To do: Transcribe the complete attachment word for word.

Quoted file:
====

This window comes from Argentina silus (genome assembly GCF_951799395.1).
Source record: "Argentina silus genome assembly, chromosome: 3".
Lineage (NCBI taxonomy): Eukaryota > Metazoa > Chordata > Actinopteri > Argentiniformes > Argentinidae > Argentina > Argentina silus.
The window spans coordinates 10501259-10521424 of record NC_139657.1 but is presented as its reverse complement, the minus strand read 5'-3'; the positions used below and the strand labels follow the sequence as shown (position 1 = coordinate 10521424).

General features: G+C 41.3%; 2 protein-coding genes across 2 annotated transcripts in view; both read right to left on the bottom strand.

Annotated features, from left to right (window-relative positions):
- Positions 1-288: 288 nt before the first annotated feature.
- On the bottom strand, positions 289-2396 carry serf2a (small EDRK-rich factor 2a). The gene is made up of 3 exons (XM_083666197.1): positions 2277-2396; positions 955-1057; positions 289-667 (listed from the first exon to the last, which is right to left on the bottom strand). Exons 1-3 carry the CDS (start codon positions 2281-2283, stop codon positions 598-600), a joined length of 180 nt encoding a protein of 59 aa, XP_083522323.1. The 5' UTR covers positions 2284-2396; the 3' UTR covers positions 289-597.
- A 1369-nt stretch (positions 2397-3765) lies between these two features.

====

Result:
This window comes from Argentina silus (genome assembly GCF_951799395.1).
Source record: "Argentina silus genome assembly, chromosome: 3".
Lineage (NCBI taxonomy): Eukaryota > Metazoa > Chordata > Actinopteri > Argentiniformes > Argentinidae > Argentina > Argentina silus.
The window spans coordinates 10501259-10521424 of record NC_139657.1 but is presented as its reverse complement, the minus strand read 5'-3'; the positions used below and the strand labels follow the sequence as shown (position 1 = coordinate 10521424).

General features: G+C 41.3%; 2 protein-coding genes across 2 annotated transcripts in view; both read right to left on the bottom strand.

Annotated features, from left to right (window-relative positions):
- Positions 1-288: 288 nt before the first annotated feature.
- On the bottom strand, positions 289-2396 carry serf2a (small EDRK-rich factor 2a). The gene is made up of 3 exons (XM_083666197.1): positions 2277-2396; positions 955-1057; positions 289-667 (listed from the first exon to the last, which is right to left on the bottom strand). Exons 1-3 carry the CDS (start codon positions 2281-2283, stop codon positions 598-600), a joined length of 180 nt encoding a protein of 59 aa, XP_083522323.1. The 5' UTR covers positions 2284-2396; the 3' UTR covers positions 289-597.
- A 1369-nt stretch (positions 2397-3765) lies between these two features.